Jacques-Maynes took top points at both of the remaining KOMs, securing the overall King of the Mountains lead. As the peloton absorbed the remainder of the break, Jacques-Maynes held out as the sole survivor until Jens Voigt (Trek Factory Racing) attacked, bridged to Jacques-Maynes, and then forged ahead solo. With 3 km to go, as Voigt fell back to the main field, and Javier Megias (Team Novo Nordisk) attacked.
Kiel Reijnen (United Healthcare) and Alex Howes (Garmin-Sharp) gave chase, passing Megias, then battling it out to the finish where Reijnen took the win.
“Being good friends with Alex, I know his strengths and weaknesses. This course suits both of us. The good thing about being friends is that you know you’re committed. I could think of no one else I would rather lose to than Alex. I’m really happy he was on the podium with me.”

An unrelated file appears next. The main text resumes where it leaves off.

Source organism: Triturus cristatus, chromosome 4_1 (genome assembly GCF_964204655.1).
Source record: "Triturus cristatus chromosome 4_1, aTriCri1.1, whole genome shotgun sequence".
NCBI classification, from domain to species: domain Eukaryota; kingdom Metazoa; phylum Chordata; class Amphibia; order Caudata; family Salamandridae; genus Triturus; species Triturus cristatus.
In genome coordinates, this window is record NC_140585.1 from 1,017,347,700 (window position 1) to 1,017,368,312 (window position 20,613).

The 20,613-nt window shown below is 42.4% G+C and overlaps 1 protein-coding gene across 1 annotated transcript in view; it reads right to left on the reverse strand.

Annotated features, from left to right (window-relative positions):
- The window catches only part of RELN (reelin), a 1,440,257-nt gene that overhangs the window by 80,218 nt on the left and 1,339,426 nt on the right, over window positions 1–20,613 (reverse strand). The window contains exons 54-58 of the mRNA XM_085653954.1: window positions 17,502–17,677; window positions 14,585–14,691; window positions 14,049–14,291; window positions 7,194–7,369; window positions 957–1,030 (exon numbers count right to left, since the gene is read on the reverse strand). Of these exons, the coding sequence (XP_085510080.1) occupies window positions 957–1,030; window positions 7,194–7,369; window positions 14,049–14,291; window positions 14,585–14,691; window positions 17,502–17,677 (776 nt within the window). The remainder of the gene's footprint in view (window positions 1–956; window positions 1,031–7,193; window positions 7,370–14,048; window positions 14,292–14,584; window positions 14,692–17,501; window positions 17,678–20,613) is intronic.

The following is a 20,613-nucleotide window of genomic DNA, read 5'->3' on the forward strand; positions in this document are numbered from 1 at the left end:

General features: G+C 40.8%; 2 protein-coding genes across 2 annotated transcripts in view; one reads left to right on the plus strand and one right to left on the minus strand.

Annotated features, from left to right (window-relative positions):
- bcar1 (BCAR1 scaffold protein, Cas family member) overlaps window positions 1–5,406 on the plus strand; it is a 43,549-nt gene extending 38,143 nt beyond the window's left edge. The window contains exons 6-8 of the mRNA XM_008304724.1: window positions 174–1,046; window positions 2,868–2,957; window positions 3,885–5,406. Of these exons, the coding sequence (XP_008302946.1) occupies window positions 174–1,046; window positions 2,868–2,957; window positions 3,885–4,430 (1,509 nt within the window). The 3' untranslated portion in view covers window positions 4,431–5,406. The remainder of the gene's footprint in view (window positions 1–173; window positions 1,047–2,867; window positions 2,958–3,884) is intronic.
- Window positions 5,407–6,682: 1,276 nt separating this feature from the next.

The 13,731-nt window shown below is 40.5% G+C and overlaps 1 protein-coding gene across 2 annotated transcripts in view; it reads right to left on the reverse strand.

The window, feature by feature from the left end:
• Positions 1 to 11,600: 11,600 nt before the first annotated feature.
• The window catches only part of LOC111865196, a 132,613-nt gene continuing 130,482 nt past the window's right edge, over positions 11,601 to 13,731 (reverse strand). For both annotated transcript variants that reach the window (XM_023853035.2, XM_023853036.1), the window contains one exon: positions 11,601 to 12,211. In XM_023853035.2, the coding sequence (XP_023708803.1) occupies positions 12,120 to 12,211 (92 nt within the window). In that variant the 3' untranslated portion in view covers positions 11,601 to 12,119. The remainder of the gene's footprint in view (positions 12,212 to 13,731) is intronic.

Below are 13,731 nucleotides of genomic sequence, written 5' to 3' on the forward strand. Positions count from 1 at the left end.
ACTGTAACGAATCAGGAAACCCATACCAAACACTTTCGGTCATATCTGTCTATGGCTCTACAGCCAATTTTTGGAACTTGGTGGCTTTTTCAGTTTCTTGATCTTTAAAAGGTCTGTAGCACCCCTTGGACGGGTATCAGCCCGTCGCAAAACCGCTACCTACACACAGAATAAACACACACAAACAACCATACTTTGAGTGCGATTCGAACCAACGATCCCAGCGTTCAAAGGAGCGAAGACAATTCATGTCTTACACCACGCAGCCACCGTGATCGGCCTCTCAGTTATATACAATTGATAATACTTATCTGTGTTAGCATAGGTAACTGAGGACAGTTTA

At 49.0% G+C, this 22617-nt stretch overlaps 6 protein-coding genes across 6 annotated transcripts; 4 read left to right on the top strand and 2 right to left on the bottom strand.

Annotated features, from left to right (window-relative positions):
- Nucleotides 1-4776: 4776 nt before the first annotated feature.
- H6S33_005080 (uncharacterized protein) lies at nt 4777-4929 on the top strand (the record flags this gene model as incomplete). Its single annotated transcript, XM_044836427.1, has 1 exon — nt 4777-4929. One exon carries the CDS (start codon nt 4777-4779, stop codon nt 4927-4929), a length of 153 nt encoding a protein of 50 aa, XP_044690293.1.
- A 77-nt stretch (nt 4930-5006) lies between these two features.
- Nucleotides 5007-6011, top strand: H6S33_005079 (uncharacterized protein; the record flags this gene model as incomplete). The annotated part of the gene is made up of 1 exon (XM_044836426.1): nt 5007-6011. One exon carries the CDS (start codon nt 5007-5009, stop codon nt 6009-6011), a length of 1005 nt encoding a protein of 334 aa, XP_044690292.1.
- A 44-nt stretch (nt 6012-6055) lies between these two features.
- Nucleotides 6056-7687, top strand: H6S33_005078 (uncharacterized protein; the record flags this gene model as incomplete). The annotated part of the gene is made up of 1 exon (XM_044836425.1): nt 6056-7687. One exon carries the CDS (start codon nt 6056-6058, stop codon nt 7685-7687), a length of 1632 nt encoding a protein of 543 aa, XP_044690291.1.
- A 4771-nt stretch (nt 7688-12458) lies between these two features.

– Kiel Reijnen, United Healthcare
“I myself am a victim of the high altitude. It was pretty relaxed for the first third of the race, but that last lap really heated it up and it was just full gas from there on. You see a lot of punch and lift from riders toward the end, and that’s not really something you see at this kind of altitude. It’s pretty exciting to see that out here.”
– Alex Howes, Garmin-Sharp
“Some guys who were with me to chase back the front guys lost my wheel in the corner, so I was alone – about 20 or 30 meters from the first two guy. I came very close in the last corner to start the sprint, but I was completely blocked. At altitude, it is difficult to recover in one or two corners. So I could not sprint anymore.”
– Ben Hermans, BMC Racing Team
Reijnen will start stage 2 in the yellow leader’s jersey with no time gap over Howes and 3 seconds ahead of Hermans.
Stage 2: Aspen to Mt Crested Butte